Category Archives: 62 group of textile artists

Retrospective • An Archive of work made in 2021

Imagined Journeys A series of small mixed media studies

Below: A Grimsby Girl’s World Tour continues • Stopover Brooklyn. Image credit Pitcher Design. Hand and machine stitch study

Below: Another Time, Another Place and In Another Life were selected for The Broderers Exhibition The Art of Embroidery 2022

In Another Life 2021 continues a Grimsby Girl’s world tour with a stopover in Madrid . Size 48.5 x 59 cms • Hand/machine stitch with applied fabrics

Born in 1913 she was not able to travel during her lifetime and had very few opportunities in life to pursue her artistic and musical interests. She left school aged 13 and was apprenticed to a tailor. It was a hard life with no recognition of her skill as a seamstress. She loved singing and was a talented contralto. Here in another life, alongside her best friend she travels to Madrid to study music, dance and theatre.

Another Time, Another Place 2021 • Size: 48.5 x 59 cms 

Hand/machine stitch/applied fabrics.

Born in a time when women had no right to vote and many left school at 13 or 14 years old. Ordinary women without opportunities to work after marriage or to travel abroad. Combining images of unknown people from the family album with images from the Alcázar Real in Seville, Spain; symbols of heritage combine with memories to make the composition and bring together an imagined journey to another time and place.

Below: Made in Grimsby was selected for the 62 Group exhibition Connected Cloth

Made in Grimsby • The documenting of a small lifestyle clothing brand called Anywear. 1975 • in an Edwardian shop premises, womenswear was designed & made in Grimsby from cloth that travelled from far and wide. During the lifespan of the business the need to become more commercial had replaced the ‘one off’ designs. By 2002 the designer had had enough of designing other people’s clothes and Anywear closed its doors.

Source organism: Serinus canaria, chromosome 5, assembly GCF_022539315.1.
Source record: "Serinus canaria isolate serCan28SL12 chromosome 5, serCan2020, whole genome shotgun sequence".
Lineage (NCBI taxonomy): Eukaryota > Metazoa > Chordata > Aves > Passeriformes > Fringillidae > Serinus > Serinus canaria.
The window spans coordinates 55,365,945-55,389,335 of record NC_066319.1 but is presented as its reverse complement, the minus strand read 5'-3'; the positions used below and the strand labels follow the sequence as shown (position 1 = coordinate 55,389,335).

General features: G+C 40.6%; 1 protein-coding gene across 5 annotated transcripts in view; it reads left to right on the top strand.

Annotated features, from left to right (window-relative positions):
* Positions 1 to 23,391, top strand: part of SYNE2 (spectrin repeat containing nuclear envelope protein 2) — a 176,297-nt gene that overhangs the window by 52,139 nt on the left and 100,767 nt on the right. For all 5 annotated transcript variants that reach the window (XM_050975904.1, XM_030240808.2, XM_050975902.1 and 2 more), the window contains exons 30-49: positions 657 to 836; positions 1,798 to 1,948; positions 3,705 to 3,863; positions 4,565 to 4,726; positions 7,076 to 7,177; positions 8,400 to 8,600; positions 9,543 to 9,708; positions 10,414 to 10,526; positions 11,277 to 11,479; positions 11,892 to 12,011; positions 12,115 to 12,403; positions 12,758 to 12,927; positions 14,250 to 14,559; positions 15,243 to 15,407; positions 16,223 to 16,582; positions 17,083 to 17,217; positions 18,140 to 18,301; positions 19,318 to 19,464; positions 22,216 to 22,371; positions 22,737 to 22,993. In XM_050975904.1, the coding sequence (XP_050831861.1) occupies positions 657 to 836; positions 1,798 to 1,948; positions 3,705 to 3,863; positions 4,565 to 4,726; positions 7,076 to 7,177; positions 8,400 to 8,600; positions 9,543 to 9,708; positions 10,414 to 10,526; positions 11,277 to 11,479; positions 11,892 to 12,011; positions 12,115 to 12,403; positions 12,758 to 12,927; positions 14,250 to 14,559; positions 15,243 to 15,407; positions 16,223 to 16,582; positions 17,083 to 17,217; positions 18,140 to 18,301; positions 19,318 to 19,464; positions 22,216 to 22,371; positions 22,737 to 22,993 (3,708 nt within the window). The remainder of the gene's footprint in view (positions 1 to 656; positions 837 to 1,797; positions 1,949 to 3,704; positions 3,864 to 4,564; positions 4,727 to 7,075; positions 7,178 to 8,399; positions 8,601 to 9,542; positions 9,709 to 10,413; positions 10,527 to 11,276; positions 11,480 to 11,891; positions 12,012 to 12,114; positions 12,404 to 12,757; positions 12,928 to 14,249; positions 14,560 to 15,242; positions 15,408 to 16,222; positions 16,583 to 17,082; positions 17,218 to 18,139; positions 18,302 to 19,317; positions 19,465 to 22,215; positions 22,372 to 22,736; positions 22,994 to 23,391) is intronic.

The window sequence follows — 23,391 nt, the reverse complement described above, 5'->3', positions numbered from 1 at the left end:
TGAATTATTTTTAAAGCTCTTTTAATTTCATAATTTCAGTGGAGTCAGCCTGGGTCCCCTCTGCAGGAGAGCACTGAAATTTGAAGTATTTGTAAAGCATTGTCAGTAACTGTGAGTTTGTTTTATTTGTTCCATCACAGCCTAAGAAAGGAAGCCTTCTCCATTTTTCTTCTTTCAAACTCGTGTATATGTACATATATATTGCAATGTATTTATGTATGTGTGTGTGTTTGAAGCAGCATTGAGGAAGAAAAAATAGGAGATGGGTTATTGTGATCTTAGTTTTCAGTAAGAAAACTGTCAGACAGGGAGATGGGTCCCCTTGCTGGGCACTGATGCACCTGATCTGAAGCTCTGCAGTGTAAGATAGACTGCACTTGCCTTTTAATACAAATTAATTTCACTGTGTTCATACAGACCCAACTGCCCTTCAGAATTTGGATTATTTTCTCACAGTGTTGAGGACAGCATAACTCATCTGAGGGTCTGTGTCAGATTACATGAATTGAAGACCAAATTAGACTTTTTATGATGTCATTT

Materials :linen and recycled clothing fabrics, cotton and linen threads

Techniques: hand and machine stitch, appliqué, piecing, drawing

Size: 139 x 87.5 x 2.5 cms

Photos by Pitcher Design

Below: Portrait of Mrs P •a head and shoulders portrait of Constance Howard MBE 1910 – 2000.

Size: 30.5 x 38.5 cms (12 x 15ins)

Techniques: hand embroidery & appliqué. Materials: recycled cotton, linen & silk fabrics, cotton embroidery threads & wool yarn. 

Portrait of Constance Howard MBE (1910 – 2000) who established the influential Embroidery department at Goldsmiths College, University of London. She had a huge impact on contemporary embroidery in the second half of the 20th century. 

Constance was a small, charismatic person with bright green hair which she sported from the 1930s up until her death. She was always known to her students as Mrs P.

Below: A Step into The Unknown

A Step Into the Unknown is part of the Imagined Journeys series • mixed media – Size: 116 x 84cms    (46 x 33ins)

A series of small portraits

Made in Grimsby • The documenting of a small lifestyle clothing brand called Anywear. 1975 • in an Edwardian shop premises, womenswear was designed & made in Grimsby from cloth that travelled from far and wide. During the lifespan of the business the need to become more commercial had replaced the ‘one off’ designs. By 2002 the designer had had enough of designing other people’s clothes and Anywear closed its doors.

Materials :linen and recycled clothing fabrics, cotton and linen threads

Techniques: hand and machine stitch, appliqué, piecing, drawing

Size: 139 x 87.5 x 2.5 cms

Photos by Pitcher Design

Detail of From Grimsby to Greenpoint & Beyond' 2018

Featured in Selvedge Magazine

Selvedge Magazine January issue 86 Rennaisance

I am delighted that my work will be featured in the January issue of Selvedge magazine.

A detail of my work  From Grimsby to Greenpoint & Beyond is part of the article Text-ile Messaging by Doctor Nicola Donovan. 

The magazine is due to be published on December 14th. 
Buy your copy here

Detail of 'From Grimsby to Greenpoint & Beyond' panel 4 of 9

If you’d rather see it ‘in the flesh’ then head off to Sleaford for the 62 Group Ctrl/Shift exhibition where it will be shown in the main gallery at the National Centre for Craft & Design from 2 February to 22 April 2019.

Inspired by a visit to Greenpoint, Brooklyn the emphasis in this piece shifts slightly away from people, and towards place and contains a multitude of references from a specific place, New York and a specific time period 21/12/16 to 3/01/17.

A new approach and a move away from control in the design process meant the work evolved and had several incarnations during the making process rather than being pre-planned.

From Grimsby to Greenpoint & Beyond
From Grimsby to Greenpoint & Beyond